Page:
Zero Hunger in a changing climate

Giorgia Pergolini
Nov 11, 2017 · 4 min read

As annual climate negotiations take place in Bonn, Germany, between 6 and 17 November 2017, the World Food Programme (WFP) highlights climate change as one of the leading drivers of hunger.

Mozambique. Photo: WFP/Jeronimo Tovela

Every year, the effects of extreme weather events force an estimated 26 million people into poverty. Economic losses due to climate-related disasters now regularly exceed US$100 billion annually, and are projected to double by 2030. It costs WFP an average of US$ 2.3 billion a year — around a third of its annual budget — to respond to climate-related disasters.

With governments gathered in Bonn for the 23rd Conference of the Parties (COP23) of the United Nations Framework Convention on Climate Change, WFP is calling for increased efforts to be made to strengthen climate preparedness and resilience, particularly in those parts of the globe most at risk. This is essential if a world with Zero Hunger is to be achieved.

Also at COP 23, WFP and the Government of Sweden are launching a compelling new report, How Climate Drives Hunger, as the culmination of years of work under the Climate Adaptation, Management and Innovation Initiative (C-ADAPT), funded by the Government of Sweden. The study provides synthesis and outcomes of food security climate analyses, which assess the impact of climate change on hunger and nutrition, with a particular focus on the world’s most vulnerable nations. The evidence in the study offers governments and partners information that will be invaluable in the areas of both policy and planning.

In 2017, WFP has continued to support preparedness and resilience-building measures in support of communities that have been affected by climate-related disasters. This year alone, WFP has helped more than 9 million food-insecure people affected by hurricanes, drought and floods in the Caribbean, the Horn of Africa and South Asia.

Hurricane Maria in Dominica. Photo: WFP/Giorgia Testolin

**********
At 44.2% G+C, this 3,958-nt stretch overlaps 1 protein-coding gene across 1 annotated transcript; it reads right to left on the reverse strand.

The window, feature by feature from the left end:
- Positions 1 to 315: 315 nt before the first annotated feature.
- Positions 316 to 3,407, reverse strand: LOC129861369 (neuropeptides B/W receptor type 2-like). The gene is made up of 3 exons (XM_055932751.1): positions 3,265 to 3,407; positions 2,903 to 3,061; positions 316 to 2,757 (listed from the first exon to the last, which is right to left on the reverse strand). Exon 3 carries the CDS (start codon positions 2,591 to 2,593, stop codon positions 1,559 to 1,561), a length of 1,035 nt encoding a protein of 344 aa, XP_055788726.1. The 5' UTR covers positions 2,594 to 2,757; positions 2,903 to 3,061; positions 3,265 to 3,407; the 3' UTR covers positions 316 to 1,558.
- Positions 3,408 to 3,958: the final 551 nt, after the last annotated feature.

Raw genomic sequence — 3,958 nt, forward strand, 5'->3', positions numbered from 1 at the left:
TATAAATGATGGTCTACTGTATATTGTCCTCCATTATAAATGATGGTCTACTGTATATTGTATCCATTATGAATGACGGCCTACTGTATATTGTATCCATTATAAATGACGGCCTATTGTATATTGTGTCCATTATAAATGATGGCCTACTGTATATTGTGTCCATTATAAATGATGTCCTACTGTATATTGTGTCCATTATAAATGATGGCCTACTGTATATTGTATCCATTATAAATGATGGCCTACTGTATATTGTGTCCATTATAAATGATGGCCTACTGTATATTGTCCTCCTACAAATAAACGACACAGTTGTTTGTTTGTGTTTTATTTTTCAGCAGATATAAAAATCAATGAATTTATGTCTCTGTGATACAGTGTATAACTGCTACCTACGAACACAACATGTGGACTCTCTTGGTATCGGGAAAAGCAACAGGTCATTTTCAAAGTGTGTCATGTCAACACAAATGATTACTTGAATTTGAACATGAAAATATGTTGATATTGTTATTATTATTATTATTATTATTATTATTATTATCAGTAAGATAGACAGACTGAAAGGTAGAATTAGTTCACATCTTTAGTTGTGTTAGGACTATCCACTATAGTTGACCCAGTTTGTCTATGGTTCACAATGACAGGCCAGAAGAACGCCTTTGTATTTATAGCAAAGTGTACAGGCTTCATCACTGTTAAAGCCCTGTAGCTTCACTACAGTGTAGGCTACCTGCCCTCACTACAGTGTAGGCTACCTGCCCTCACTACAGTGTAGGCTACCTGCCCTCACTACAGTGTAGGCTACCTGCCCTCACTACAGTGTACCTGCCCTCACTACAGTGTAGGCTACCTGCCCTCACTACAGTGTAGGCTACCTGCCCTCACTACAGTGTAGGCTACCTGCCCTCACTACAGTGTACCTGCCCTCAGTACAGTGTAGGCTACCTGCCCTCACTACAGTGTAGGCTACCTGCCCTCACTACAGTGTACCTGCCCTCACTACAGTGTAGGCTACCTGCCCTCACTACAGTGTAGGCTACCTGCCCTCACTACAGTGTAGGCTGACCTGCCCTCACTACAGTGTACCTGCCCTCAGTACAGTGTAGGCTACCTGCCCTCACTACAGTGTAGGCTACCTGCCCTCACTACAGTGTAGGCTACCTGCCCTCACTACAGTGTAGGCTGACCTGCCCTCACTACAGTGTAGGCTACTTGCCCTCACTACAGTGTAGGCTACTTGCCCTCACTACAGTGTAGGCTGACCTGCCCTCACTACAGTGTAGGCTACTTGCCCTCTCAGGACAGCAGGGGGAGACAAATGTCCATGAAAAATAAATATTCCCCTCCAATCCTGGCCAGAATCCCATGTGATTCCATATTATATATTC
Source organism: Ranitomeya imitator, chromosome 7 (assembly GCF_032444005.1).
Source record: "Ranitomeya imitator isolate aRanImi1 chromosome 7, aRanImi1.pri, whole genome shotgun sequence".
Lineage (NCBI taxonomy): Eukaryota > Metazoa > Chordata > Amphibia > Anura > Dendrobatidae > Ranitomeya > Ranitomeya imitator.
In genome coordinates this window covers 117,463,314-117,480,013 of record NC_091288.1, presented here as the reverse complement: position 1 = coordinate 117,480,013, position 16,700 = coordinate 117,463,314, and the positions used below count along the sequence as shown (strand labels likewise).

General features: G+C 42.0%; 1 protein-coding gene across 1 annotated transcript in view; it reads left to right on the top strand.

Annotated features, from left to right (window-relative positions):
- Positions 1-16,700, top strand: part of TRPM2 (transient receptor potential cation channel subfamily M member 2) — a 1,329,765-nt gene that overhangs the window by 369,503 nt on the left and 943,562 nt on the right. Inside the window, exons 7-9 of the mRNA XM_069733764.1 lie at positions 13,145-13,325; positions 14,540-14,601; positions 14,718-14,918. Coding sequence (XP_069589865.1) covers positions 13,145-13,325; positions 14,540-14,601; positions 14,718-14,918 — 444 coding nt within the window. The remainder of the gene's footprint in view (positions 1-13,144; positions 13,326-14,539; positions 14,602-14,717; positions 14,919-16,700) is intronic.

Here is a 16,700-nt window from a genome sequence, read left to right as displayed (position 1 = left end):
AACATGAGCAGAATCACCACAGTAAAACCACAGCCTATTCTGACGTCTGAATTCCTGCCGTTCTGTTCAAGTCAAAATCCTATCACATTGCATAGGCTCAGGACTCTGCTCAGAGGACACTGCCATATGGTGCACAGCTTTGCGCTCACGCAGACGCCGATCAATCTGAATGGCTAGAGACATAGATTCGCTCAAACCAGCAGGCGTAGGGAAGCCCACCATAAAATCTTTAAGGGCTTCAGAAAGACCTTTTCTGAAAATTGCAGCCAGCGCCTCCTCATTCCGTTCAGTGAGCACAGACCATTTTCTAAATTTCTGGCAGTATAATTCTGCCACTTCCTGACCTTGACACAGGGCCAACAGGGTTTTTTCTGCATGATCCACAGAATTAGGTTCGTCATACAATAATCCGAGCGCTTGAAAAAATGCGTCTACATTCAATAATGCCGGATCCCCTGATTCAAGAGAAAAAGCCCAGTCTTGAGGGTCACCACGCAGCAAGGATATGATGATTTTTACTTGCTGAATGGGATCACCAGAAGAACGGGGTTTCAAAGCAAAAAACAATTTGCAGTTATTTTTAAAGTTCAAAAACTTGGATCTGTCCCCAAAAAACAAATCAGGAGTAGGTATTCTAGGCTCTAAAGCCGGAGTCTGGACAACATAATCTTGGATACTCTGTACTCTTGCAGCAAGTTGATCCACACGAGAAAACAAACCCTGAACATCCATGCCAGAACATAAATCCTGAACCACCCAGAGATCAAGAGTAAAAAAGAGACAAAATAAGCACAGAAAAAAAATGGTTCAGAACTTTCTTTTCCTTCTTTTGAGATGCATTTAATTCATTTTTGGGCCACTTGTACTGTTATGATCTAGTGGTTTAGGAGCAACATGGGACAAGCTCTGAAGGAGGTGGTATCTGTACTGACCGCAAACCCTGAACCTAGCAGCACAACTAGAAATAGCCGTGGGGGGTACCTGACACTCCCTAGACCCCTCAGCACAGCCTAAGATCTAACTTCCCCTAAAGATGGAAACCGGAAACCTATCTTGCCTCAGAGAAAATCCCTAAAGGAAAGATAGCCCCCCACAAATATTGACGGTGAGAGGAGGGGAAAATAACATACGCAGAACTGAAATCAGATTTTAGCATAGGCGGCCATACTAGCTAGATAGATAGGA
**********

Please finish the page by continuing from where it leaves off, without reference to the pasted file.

WFP is participating in debates and policy discussions at COP23, as well as using its expertise on climate change and the impact of food and nutrition security to advocate for some of the world’s most at-risk communities. WFP is also participating in multiple high-level side events to call attention to the plight of those whose food security is increasingly being undermined by extreme weather events (see calendar below).

WFP booth at COP23, WFP/Giorgia Pergolini

Recent publications detailing the impact of climate change on food security, and showing how WFP is helping vulnerable communities to adapt, prepare and respond to climate shocks, are available at an information booth WFP is sharing with the Food and Agriculture Organization of the United Nations (FAO), the International Fund for Agricultural Development (IFAD) and the United Nations Convention to Combat Desertification (UNCCD). These include a short fact sheet detailing WFP’s work disaster preparedness and response in 2017.

Stay tuned for more

WFP is tweeting during the two weeks of COP23. Please follow us at @WFP and @WFP_DE.

Side-events calendar

Monday 13 November

18:30–20:00

Climate finance for climate smart land use: Delivering the Paris Agreement

WFP, IFAD, FAO, UNCCD

Tuesday 14 November

10:00–11:15

Innovation and entrepreneurship for transformative climate solutions

UNIDO, WFP

Tuesday 14 November

12:30–14:00

High-level side-event — Marrakech Partnership for Global Climate Action: Addressing Climate Change for a World Free of Hunger, Malnutrition and Poverty — Roundtable 1

Tuesday 14 November

18:30–20:00

Building on the Sendai Framework in support of the Paris Agreement implementation and monitoring UNISDR, WFP, FAO, ILO, ITU, OHCHR, UN WOMEN, UNESCO, UNU, WHO and WMO

Thursday 16 November

10:45–12:45

High-level meeting: Loss and damage and the 2030 agenda: Building strong linkages

UNDESA

Thursday 16 November

12:45–14:30

InsuResilience Global Partnership Forum Working group on ‘Targeting the poor and vulnerable: Direct assistance enabled through flexible social protection

Thursday 16 November

10:45–12:45

High-level meeting: Loss and damage and the 2030 agenda: Building strong linkages

UNDESA

Thursday 16 November

12:45–14:30

InsuResilience Global Partnership Forum Working group on ‘Targeting the poor and vulnerable: Direct assistance enabled

Thursday 16 November
12:45–14:30
InsuResilience Global Partnership Forum Working group on ‘Impact pathways for resilience on the micro level”

Thursday 16 November
14:00–15:30
High-level side-event: Building Smallholders’ Resilience to Climate Change through South-South Cooperation

Friday 17 November
11:15–12:45
Relieving climate-induced migration pressure through crop insurances in Sub-Saharan Africa
Potsdam Institute for Climate Impact Research (PIK)

World Food Programme Insight

Insight by The World Food Programme